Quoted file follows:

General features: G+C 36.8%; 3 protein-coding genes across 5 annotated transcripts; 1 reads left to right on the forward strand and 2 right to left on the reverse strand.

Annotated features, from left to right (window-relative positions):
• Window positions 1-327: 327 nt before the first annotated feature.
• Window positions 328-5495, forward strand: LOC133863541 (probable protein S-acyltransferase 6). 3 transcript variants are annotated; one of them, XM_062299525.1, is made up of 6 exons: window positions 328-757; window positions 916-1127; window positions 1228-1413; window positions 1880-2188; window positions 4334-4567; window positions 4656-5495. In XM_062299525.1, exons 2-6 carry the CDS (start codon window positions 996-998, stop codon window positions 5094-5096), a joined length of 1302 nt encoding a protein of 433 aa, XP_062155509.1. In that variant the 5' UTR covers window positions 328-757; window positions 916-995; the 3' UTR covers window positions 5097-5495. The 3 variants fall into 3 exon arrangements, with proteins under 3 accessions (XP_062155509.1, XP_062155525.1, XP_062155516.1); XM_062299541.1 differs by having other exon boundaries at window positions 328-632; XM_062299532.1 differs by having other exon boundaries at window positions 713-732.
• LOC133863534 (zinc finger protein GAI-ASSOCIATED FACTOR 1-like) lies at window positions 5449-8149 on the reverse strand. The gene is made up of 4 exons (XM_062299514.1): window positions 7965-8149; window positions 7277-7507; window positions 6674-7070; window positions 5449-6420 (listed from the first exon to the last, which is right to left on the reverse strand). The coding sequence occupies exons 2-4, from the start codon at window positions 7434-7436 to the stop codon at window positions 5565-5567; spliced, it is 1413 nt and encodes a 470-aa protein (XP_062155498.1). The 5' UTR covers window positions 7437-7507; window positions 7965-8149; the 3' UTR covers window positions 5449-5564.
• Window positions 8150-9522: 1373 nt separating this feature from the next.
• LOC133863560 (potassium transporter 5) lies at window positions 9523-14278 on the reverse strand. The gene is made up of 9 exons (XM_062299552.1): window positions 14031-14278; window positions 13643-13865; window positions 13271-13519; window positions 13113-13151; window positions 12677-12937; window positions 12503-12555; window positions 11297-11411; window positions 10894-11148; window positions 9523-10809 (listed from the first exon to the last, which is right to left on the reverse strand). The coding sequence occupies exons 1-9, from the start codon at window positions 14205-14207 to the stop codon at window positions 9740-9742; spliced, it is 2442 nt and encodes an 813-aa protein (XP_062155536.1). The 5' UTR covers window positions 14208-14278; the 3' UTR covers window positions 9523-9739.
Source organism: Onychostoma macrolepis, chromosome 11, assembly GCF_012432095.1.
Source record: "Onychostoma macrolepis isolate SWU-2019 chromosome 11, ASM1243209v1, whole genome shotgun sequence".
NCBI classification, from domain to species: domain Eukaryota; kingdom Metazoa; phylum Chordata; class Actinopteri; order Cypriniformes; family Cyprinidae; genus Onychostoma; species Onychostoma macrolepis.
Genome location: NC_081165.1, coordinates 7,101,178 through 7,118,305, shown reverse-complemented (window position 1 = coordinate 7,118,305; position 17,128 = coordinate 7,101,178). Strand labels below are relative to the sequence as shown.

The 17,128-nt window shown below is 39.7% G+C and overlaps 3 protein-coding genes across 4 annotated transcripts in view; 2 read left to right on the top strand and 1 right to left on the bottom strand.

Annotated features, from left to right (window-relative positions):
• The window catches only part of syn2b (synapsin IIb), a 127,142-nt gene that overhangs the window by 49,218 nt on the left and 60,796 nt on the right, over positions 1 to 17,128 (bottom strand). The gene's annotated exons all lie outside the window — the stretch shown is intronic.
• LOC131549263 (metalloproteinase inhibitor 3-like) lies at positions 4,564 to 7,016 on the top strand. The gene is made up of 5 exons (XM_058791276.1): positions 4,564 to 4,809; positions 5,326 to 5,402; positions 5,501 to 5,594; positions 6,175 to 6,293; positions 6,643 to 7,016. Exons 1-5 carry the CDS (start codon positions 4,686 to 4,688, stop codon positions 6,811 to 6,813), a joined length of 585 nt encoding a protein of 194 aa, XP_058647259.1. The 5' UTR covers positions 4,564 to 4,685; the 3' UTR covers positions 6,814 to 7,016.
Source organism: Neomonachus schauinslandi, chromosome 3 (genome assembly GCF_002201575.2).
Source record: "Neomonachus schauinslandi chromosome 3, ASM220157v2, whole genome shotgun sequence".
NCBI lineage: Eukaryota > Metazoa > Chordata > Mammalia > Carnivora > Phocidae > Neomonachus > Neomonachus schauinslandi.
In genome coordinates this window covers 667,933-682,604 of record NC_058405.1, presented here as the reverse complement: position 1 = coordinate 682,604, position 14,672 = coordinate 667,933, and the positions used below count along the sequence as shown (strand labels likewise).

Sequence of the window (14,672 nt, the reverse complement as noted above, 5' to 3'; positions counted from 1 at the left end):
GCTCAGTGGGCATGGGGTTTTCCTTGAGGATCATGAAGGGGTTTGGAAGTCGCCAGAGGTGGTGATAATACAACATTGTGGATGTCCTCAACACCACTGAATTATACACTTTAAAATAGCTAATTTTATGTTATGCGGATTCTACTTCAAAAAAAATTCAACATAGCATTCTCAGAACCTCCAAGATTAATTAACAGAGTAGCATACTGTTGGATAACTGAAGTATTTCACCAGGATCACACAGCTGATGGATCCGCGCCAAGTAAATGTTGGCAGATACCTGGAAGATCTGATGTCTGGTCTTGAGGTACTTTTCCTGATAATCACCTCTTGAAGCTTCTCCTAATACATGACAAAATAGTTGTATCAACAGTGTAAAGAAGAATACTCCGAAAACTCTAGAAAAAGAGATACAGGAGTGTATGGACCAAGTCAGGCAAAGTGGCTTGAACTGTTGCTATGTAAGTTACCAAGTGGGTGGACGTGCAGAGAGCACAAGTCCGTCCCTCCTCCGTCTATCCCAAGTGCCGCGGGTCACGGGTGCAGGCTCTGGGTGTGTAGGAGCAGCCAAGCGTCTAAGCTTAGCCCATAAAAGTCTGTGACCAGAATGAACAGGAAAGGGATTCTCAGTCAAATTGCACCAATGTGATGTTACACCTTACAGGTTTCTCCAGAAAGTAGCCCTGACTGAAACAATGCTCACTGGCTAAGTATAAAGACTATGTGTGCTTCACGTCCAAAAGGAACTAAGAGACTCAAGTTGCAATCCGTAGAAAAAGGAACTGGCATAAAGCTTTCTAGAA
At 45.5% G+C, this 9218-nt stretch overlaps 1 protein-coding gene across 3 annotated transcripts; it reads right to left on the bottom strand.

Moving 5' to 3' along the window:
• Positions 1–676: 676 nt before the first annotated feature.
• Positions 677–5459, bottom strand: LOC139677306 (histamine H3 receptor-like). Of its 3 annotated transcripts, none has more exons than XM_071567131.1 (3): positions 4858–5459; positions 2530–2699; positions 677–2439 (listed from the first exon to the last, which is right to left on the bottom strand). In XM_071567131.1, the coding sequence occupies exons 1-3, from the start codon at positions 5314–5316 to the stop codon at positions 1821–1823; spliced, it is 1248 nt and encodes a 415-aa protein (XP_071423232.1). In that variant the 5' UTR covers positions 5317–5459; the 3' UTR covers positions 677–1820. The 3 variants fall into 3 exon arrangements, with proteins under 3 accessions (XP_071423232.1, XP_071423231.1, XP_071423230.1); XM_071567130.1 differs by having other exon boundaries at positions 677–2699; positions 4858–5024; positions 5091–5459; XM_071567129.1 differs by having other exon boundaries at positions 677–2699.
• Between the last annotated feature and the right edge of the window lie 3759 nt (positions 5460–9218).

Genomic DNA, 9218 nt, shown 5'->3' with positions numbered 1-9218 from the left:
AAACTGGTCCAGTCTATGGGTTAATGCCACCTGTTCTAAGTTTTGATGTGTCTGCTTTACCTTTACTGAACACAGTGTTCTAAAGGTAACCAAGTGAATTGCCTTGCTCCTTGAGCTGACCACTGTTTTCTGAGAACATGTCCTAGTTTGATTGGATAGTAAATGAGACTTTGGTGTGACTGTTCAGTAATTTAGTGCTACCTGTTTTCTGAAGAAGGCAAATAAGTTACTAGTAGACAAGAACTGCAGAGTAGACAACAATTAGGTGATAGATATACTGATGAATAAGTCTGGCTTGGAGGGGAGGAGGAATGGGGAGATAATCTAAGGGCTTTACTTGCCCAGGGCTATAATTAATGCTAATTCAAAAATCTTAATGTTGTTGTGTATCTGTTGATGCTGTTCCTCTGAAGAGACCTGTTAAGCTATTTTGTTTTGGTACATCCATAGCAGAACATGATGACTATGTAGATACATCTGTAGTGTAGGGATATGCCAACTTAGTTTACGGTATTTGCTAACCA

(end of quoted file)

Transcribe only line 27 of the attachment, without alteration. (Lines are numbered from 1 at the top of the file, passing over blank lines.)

Genomic DNA, 9218 nt, shown 5'->3' with positions numbered 1-9218 from the left: